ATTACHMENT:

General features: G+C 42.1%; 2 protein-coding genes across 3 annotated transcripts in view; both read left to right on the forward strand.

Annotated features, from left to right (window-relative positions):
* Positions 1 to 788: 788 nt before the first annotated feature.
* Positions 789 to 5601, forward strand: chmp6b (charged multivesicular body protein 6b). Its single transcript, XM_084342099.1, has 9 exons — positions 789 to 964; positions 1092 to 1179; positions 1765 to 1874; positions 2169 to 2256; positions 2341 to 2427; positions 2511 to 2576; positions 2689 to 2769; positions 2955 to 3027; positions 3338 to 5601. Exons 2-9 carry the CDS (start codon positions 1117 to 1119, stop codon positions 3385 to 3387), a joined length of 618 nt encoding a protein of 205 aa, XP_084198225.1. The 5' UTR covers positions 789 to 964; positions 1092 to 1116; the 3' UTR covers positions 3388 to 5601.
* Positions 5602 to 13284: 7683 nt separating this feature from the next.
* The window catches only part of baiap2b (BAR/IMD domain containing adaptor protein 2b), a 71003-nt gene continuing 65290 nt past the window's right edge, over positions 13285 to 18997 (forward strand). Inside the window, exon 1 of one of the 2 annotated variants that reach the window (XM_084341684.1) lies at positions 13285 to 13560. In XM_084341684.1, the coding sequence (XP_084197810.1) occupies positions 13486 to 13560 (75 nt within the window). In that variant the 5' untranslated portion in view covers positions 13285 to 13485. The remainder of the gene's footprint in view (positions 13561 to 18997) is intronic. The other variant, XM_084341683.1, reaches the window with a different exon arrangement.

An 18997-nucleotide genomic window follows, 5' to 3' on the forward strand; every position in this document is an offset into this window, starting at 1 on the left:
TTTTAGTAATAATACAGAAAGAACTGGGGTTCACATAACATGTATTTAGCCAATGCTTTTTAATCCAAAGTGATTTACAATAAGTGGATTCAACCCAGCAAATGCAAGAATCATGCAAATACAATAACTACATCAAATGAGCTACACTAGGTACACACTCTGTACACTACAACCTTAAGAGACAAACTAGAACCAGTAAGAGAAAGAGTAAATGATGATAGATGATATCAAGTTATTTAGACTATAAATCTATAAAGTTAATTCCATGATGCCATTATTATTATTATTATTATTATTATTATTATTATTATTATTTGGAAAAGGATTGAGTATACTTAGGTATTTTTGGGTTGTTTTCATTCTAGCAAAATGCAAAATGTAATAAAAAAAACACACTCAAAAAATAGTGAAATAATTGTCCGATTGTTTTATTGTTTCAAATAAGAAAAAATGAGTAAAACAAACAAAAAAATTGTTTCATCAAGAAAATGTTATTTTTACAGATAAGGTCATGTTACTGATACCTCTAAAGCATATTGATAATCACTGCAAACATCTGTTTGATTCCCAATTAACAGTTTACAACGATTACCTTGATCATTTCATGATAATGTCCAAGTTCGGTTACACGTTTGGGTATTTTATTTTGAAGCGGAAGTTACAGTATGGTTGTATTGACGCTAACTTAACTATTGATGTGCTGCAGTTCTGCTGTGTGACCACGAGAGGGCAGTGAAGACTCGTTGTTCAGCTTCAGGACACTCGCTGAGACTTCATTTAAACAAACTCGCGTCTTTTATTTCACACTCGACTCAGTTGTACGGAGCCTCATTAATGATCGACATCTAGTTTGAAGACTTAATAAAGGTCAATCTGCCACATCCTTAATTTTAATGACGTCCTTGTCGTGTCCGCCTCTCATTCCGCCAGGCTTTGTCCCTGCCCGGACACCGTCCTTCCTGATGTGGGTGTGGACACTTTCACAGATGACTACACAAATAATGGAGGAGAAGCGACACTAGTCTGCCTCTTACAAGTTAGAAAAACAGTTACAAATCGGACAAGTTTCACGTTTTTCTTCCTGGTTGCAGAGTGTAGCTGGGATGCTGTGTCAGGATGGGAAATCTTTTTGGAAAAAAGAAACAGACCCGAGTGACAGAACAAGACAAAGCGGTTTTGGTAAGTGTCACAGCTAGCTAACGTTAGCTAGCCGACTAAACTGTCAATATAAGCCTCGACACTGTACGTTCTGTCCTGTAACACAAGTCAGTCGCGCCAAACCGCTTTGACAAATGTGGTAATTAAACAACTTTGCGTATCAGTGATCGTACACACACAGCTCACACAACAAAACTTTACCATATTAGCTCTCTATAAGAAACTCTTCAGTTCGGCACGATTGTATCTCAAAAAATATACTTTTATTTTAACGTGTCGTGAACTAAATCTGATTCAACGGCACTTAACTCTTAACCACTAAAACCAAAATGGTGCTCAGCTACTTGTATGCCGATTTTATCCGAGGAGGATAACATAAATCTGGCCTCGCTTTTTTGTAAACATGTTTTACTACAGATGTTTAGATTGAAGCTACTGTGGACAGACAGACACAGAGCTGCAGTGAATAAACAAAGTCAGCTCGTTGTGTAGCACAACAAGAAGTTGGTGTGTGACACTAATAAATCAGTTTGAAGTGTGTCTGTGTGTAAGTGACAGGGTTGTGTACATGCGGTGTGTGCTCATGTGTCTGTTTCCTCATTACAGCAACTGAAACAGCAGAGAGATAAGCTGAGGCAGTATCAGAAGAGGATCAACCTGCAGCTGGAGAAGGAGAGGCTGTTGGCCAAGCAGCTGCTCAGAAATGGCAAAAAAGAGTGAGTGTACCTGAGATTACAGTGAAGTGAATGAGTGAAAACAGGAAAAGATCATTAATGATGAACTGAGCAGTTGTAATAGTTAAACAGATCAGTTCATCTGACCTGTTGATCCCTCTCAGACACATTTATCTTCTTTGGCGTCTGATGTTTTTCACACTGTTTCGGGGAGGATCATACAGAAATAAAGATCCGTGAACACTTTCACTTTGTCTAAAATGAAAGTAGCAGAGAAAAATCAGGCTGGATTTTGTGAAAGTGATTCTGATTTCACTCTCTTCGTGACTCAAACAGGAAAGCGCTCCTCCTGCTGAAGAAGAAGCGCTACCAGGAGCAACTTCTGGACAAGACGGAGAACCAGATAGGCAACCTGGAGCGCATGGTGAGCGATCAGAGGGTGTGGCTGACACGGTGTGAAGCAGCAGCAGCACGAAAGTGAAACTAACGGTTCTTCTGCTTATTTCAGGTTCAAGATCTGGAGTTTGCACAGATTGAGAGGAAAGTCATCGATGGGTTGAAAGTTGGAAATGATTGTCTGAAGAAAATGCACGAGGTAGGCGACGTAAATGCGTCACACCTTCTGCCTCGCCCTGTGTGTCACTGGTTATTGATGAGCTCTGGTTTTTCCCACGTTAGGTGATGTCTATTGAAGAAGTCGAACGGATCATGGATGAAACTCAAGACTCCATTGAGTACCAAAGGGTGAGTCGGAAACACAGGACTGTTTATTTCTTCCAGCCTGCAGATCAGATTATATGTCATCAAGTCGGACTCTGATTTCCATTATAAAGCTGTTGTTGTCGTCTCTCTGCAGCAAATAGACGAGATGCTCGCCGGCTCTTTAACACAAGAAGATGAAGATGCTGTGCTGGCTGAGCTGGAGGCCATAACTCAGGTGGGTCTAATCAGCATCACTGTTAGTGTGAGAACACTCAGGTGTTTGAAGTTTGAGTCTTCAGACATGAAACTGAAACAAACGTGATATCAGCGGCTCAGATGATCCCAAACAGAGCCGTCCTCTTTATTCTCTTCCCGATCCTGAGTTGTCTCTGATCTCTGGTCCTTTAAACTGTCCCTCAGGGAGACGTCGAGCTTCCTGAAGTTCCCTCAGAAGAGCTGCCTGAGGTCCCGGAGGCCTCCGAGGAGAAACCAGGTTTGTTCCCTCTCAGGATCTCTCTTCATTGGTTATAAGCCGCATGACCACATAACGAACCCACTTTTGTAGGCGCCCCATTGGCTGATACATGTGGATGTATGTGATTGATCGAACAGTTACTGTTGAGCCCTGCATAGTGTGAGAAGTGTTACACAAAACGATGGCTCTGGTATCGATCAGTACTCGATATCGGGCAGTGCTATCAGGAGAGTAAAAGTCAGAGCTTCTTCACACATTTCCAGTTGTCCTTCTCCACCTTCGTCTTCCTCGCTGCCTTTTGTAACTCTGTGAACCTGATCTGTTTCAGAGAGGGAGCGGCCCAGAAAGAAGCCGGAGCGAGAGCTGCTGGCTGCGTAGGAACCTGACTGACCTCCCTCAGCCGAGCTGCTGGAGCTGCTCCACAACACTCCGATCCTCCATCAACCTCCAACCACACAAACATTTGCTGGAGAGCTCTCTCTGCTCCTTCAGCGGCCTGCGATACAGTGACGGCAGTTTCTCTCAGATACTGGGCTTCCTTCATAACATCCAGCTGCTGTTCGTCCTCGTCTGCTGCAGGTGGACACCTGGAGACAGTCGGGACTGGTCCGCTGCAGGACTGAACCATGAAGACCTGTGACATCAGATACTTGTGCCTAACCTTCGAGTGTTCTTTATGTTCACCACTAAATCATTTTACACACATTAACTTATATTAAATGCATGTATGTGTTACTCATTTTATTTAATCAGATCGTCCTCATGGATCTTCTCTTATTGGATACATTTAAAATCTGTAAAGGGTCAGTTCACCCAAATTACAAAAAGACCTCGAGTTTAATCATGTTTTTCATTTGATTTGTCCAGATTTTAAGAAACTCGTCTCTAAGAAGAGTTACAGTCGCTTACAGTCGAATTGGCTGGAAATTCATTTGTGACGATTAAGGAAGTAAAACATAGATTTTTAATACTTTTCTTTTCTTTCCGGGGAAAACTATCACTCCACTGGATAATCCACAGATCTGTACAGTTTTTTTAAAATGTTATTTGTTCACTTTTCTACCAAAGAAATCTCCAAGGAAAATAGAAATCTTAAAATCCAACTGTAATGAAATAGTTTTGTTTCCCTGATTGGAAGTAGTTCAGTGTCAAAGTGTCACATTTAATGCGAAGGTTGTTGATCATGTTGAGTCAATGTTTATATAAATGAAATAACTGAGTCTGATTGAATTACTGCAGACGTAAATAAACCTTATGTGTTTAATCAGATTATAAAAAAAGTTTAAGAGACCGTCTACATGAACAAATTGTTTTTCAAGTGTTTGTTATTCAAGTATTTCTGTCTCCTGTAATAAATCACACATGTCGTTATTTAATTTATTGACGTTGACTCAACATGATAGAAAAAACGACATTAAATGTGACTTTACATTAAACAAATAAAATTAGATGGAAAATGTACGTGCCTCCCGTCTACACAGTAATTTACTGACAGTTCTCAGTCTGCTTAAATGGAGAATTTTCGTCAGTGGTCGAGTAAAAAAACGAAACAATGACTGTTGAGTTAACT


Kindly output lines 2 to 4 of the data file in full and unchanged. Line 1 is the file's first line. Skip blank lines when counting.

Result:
Annotated features, from left to right (window-relative positions):
* Positions 1 to 788: 788 nt before the first annotated feature.
* Positions 789 to 5601, forward strand: chmp6b (charged multivesicular body protein 6b). Its single transcript, XM_084342099.1, has 9 exons — positions 789 to 964; positions 1092 to 1179; positions 1765 to 1874; positions 2169 to 2256; positions 2341 to 2427; positions 2511 to 2576; positions 2689 to 2769; positions 2955 to 3027; positions 3338 to 5601. Exons 2-9 carry the CDS (start codon positions 1117 to 1119, stop codon positions 3385 to 3387), a joined length of 618 nt encoding a protein of 205 aa, XP_084198225.1. The 5' UTR covers positions 789 to 964; positions 1092 to 1116; the 3' UTR covers positions 3388 to 5601.